- The Washington Times - Tuesday, June 27, 2017

Americans aren’t making just themselves fat; they’re also making their pets obese, a study says.

About one-third of dogs and cats in the U.S. are overweight, according to a study by the Banfield Pet Hospital in Vancouver, Washington. But hospital researchers found that fat cats and dogs don’t necessarily reflect their owners’ tendencies.

“The states where we had the lowest prevalence of overweight and obesity in our pets are where we had the highest prevalence of overweight and obesity in people,” veterinarian Kirk Breuninger, the study’s lead researcher, told The Washington Times.

Meanwhile, the Association for Pet Obesity Prevention estimates that 59 percent of cats and 54 percent of dogs in the U.S. are obese, based on data from its 2016 survey, and notes that pet obesity rates increased over the previous year.

“Obesity continues to be the greatest health threat to dogs and cats,” association founder Ernie Ward said in a statement. “Obesity is a disease that kills millions of pets prematurely, creates immeasurable pain and suffering, and costs pet owners tens of millions of dollars in avoidable medical costs.”

According to the federal Centers for Disease Control and Prevention, more than one-third of American adults are obese, requiring more than $147 billion in annual medical costs.

The Association for Pet Obesity Prevention estimates that 60.2 million U.S. households own a dog and 47.1 million households own a cat, accounting for 89.7 million dogs and 94.2 million cats as pets across the country.

In the Banfield Pet Hospital study, researchers compiled data for 2.5 million dogs and 500,000 cats treated at Banfield veterinary clinics across the U.S. last year.

In one analysis of the data, Dr. Breuninger said his team found an inverse relationship between states with the most overweight humans verse overweight pets. In their analysis, they found that states with the most overweight humans had the highest rates of pets with parasites, which could explain how those states recorded some of the lowest numbers of overweight or obese pets. Animals with parasites have trouble absorbing nutrition from food, which can lead to weight loss and can accounted for low rates of obesity in those states.

“We are not entirely certain why an inverse relationship between overweight pets and humans exists, but some have theorized overweight people may be less likely to seek preventive care. If this were true for their pets, then they may not get routine preventive care, such as regular de-wormings or fecal exams to identify intestinal parasites,” said Dr. Breuninger. “We found that states with lower rates of pet obesity had higher rates of intestinal parasites, which may support this theory, given parasite infestations can make it more difficult for pets to keep weight on. Please note having a parasite infestation is unhealthy, as it can cause a number of health problems beyond an inability to readily put on weight.”

The study focused only on pets that visited Banfield hospitals. Pet owners in Minnesota were the worst offenders, with 41 dogs and 46 cats per 100 owners designated as overweight or obese.

Other reasons that dogs and cats gain weight: Owners treat their animals with snacks or food from the table, overfeed their pets and don’t allow for enough exercise. Dr. Breuninger said owners should consult with veterinarians to come up with plans unique to their animals’ needs, and a focus on nutrition and exercise is key.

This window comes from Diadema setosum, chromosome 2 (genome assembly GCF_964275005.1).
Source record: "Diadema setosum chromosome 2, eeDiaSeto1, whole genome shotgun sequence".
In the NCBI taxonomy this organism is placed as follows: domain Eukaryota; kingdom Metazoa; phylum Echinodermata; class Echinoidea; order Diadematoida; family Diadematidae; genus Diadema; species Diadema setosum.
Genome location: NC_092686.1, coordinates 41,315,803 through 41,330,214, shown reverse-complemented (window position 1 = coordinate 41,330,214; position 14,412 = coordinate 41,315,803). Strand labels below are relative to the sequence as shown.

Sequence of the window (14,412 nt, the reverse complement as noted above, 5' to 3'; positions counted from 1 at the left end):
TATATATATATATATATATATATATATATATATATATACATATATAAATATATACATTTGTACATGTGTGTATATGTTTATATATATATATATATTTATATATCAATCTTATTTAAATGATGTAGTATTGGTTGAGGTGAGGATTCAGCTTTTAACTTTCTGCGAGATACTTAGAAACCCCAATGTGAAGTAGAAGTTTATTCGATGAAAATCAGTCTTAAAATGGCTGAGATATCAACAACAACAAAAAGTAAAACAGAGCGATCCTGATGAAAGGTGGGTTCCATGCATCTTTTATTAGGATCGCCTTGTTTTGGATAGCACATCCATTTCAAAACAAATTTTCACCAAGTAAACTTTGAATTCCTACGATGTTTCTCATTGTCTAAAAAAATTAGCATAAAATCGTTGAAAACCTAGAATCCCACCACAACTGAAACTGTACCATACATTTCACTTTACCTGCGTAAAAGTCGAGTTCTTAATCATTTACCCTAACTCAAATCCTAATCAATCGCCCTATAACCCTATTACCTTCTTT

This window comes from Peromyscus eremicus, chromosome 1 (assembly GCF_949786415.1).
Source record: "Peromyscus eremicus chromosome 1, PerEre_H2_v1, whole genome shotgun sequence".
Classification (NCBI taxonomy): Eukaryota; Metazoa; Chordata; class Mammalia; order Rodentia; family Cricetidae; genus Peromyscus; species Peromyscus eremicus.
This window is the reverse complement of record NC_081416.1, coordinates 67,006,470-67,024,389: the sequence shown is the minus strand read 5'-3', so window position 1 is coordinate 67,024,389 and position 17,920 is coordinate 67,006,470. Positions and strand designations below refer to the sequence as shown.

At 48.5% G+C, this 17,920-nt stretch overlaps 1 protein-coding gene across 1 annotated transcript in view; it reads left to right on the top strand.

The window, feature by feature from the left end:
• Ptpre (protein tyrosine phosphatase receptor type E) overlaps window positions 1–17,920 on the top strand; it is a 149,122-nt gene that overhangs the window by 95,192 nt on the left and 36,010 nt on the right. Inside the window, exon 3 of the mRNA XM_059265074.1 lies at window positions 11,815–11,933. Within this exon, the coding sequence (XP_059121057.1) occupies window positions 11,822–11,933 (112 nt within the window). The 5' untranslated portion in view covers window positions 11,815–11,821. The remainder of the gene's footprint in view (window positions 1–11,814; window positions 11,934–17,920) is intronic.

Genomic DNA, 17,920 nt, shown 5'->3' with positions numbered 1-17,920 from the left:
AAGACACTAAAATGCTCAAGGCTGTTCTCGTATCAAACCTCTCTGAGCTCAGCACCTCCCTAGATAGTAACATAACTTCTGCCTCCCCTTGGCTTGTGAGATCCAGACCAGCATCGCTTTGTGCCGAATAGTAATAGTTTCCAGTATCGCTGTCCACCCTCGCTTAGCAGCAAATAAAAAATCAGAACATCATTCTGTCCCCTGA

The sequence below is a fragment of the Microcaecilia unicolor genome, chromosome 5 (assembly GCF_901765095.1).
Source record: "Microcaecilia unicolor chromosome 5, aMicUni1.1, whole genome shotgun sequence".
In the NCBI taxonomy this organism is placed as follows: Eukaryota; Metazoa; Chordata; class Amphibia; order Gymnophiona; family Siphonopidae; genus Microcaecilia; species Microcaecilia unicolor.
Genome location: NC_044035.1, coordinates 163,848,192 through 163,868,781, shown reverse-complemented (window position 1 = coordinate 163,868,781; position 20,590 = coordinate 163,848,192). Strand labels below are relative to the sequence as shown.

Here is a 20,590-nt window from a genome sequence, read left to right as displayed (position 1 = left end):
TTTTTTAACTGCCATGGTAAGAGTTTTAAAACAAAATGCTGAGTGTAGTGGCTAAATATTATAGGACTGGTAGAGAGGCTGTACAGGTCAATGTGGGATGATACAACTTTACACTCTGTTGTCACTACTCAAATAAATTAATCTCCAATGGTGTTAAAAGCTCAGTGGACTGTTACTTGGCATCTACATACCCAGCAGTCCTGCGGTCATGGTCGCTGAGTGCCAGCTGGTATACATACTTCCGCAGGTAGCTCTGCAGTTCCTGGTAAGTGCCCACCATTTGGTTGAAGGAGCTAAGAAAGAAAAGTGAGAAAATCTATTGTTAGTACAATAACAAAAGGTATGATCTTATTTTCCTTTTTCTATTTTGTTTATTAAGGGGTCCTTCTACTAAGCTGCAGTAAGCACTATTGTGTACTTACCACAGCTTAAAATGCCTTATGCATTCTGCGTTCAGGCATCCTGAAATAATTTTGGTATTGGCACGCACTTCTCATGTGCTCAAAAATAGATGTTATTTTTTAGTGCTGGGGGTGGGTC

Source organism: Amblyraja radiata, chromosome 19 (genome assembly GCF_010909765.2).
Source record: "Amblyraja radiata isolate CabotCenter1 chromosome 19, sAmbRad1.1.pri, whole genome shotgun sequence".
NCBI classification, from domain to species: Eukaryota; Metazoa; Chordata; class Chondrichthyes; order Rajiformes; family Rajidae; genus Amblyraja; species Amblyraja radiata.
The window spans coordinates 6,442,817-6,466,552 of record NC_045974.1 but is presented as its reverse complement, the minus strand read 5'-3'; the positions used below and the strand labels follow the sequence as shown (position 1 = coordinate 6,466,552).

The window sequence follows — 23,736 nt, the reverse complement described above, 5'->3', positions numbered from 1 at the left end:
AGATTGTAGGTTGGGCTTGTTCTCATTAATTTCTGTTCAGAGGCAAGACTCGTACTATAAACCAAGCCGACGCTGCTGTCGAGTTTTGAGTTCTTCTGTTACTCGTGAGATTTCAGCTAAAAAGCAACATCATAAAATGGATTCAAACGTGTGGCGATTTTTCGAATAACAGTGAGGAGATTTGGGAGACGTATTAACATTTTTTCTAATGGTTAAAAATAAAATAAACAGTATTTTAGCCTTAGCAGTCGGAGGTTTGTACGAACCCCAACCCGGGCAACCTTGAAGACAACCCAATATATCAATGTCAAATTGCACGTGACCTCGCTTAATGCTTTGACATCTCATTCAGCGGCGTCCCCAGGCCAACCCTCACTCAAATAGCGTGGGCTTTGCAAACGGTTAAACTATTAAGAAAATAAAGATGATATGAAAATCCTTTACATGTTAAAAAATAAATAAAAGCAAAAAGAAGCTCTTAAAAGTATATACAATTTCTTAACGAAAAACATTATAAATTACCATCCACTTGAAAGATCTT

He suggested simple things owners can do to increase the activity levels of pets, whether it be extending a dog’s walk or playing catch, or adding a few minutes of play time with a laser pointer for a cat.

A problem with owners identifying their pets as overweight is that they don’t know what to look for, Dr. Breuninger said.

“That can be difficult because now that it’s 1 out of 3 pets that are overweight, we’ve almost normalized it. We almost see pets that are overweight, and we don’t even recognize that they are in fact overweight,” he said.

Dr. Breuninger recommended looking for a little tuck at a pet’s waistline, a bulge or a form that is not completely straight from head to tail. If an owner can’t feel a pet’s ribs when searching for them, then it could be a sign of obesity.

Obesity in animals often occurs with arthritis and tracheal collapse in dogs. The researchers also highlight that having overweight dogs increases medical costs by 17 percent for clinic visits and 25 percent for medications. For cats, owners spend 36 percent more on diagnostic procedures compared with those with healthy felines.

The Association for Pet Obesity Prevention estimated that pet owners spent $15.95 billion on veterinary services last year.

“I think it’s important for owners to understand that small changes can really benefit the pets long term in their life,” Dr. Breuninger said. “I think they should partner with their veterinarians to determine what is best for their pet. Also, know that having an overweight pet doesn’t just affect their health, but it also affects the owner’s wallet because it increases the costs they need to spend on their health care for additional diseases that are linked to pets that are overweight.”

Correction: An earlier version of this article failed to accurately explain how researchers analyzed an inverse relationship between rates of obesity among humans and rates of obesity among pets. Pet owners who are overweight do not directly contribute to pets having parasites, instead, researchers found that for states with the highest level of obesity, they also found the highest rates of pets that have parasites. Parasites don’t allow animals to absorb nutrition effectively, and those pets didn’t contribute to the number of overweight pets in the study.

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